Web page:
A sincere thank you

Ervin Stutzman is executive director of Mennonite Church USAErvin Stutzman is executive director of Mennonite Church USA

As a convener of the Discernment Group, I read, along with many of you, “The failure to bind and loose” (January 2015 The Mennonite) and the much longer “’Defanging the Beast,’: Mennonite responses to John Howard Yoder’s Sexual Abuse” (January 2015, Mennonite Quarterly Review ). Historian Rachel Waltner Goossen has done the church a profound service. She chronicled the history of John Howard Yoder’s “sexual experiment,” and the church’s failure to effectively intervene to halt his violation of dozens of women in many places around the world. The article is like bitter medicine—an unpleasant dose of reality. I hope in time it can serve as a tonic to restore a measure of health and vitality to our church. Thank you Rachel for your careful and courageous work. I offer a special word of thanks to John Roth, the editor of MQR, who has demonstrated with professional grace how scholarship can serve the church by devoting the entire January 2015 issue of MQR to discussion about the church’s relationship to power, response to sexual abuse, and healing for victims.

 

Nine authors wrote MQR articles which provide helpful insight and guidance to congregational leaders. Because many readers of this blog may not have ready access to the MQR, I name here the articles and authors I especially hope to entice you to read:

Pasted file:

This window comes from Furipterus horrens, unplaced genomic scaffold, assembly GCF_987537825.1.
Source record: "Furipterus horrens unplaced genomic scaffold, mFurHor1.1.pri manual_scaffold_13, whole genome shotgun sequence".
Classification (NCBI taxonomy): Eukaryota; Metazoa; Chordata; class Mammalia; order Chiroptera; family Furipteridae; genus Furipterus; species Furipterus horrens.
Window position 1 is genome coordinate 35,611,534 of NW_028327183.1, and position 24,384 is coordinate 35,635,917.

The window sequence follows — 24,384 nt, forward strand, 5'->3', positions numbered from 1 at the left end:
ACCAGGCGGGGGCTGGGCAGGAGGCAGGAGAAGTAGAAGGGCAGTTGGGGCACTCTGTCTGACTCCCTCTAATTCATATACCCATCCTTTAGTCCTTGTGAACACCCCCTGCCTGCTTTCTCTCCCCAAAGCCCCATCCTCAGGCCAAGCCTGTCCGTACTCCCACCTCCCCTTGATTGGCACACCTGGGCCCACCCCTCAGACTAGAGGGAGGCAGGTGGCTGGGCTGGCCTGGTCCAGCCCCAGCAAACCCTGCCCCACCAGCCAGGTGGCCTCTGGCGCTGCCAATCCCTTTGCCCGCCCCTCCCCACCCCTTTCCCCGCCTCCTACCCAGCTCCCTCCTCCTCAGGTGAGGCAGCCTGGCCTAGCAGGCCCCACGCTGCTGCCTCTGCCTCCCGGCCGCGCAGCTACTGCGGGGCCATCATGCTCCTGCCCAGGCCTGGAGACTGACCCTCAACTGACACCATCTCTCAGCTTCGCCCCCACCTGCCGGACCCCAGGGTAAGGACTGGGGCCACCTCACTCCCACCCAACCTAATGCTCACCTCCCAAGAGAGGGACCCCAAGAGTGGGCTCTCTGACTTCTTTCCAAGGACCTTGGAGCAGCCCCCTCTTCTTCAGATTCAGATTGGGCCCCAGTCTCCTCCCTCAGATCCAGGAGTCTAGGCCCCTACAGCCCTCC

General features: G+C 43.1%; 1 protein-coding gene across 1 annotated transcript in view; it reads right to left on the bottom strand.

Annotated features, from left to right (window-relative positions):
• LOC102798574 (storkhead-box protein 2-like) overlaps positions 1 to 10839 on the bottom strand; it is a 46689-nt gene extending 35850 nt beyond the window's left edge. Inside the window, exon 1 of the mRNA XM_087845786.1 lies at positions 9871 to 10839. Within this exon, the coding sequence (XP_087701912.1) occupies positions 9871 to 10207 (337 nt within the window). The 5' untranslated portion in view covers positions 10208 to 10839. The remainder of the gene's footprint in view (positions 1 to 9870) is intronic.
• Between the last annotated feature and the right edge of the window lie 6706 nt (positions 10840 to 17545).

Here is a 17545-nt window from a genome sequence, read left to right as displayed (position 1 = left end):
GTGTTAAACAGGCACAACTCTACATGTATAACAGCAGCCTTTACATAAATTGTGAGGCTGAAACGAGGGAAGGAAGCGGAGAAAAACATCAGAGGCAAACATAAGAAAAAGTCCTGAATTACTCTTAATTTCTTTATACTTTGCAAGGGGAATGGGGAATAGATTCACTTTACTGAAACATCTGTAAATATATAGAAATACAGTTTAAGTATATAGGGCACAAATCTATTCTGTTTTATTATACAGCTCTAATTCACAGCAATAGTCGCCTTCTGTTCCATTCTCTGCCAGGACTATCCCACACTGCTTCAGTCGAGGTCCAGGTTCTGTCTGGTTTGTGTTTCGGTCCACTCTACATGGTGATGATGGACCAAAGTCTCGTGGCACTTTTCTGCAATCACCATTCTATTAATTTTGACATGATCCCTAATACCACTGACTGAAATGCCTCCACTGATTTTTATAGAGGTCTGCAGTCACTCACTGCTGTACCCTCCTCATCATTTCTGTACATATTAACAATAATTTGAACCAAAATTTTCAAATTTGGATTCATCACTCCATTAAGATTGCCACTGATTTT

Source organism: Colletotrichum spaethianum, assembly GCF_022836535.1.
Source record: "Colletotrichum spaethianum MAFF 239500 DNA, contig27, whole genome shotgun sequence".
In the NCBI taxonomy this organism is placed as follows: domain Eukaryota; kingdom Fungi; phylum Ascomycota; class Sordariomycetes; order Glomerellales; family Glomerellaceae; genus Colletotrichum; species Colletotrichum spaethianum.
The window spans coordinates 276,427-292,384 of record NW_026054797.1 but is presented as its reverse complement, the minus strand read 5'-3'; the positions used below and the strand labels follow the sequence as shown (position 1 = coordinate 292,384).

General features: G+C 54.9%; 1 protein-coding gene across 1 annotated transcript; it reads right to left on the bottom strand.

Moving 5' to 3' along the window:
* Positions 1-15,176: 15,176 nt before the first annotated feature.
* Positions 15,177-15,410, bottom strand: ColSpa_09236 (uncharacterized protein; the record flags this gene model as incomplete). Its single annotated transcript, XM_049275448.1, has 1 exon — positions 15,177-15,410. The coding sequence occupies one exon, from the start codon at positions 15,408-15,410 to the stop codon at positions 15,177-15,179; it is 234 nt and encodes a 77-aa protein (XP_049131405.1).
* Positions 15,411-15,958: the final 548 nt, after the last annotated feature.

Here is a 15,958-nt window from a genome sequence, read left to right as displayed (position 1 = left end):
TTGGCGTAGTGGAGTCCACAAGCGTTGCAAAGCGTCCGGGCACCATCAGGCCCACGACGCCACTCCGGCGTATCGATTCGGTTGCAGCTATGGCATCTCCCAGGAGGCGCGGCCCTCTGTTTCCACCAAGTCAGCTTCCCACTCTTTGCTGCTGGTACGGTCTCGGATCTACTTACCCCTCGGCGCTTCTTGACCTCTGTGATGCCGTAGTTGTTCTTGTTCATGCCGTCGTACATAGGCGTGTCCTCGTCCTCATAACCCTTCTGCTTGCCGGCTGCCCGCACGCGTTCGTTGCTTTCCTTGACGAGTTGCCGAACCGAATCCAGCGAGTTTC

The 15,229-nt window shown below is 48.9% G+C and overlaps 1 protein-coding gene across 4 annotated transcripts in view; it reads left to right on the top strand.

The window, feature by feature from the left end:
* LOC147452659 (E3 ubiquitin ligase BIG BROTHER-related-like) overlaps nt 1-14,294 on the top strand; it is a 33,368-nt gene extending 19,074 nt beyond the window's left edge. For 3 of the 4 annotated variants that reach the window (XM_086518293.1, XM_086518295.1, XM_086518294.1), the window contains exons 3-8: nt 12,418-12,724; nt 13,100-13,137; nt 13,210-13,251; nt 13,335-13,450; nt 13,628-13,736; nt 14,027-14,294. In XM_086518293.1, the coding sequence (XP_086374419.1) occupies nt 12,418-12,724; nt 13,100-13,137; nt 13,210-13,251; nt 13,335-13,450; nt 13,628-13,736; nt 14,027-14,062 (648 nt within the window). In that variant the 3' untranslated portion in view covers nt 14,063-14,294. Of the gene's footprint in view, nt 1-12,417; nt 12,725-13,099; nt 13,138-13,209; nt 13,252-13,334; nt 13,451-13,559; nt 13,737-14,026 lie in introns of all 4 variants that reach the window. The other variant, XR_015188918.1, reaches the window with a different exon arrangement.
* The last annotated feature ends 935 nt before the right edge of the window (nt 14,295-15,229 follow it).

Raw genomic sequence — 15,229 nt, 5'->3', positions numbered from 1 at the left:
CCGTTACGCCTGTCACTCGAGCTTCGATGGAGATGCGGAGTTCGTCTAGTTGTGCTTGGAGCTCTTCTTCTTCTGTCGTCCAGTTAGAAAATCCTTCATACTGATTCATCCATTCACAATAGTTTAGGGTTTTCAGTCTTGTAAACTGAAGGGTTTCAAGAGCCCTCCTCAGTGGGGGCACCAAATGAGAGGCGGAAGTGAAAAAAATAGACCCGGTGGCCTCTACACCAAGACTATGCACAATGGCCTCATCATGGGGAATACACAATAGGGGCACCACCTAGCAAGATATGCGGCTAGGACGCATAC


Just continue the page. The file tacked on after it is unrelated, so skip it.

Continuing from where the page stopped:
• “Sexual Abuse by Church Leaders and Healing for Victims,” by Carolyn Holderread Heggen
  • “Congregational Responses to Abuse and Trauma: The Persistent Hope of Shalom” by Rebecca Slough
  • “Naming the Pain, Seeking the Light: The Mennonite Church’s Response to Sexual Abuse” by Linda Gehman Peachey
  • “Seventy Times Seven: Abuse and the Frustratingly Extravagant Call To Forgive” by Gayle Gerber Koontz

 

Each of these articles provides a different window for understanding the damage of abuse, and the church’s essential role to accompany victims on a journey of healing. I am particularly grateful for these women’s work to provide both a theology and practical guidance to undergird our accompaniment of persons who have suffered abuse.

 

I also offer my deeply-felt appreciation for Barbra Graber, Ruth Krall, Carolyn Holderread Heggen, Martha Smith Good and others who over many long years tenaciously persisted in their courageous efforts to raise awareness about the horrible pain and damage unleashed by sexual abuse in our faith communities. I am grateful for their efforts to expose the wrongs inflicted on so many and also to point us toward healing for survivors and ways to prevent future abuse.

 

The Discernment Group’s concern goes well beyond initiating the documentation of the sexual abuse perpetrated by Yoder and the church’s response to that abuse. Our strong hope is to rally the church to take additional measures to prevent further sexual abuse in our faith communities. In that vein, we have drafted a statement on sexual abuse to be considered by the delegate assembly at Kansas City 2015. It is now in the hands of the Resolutions Committee, who will take it to the next steps of the adoption process.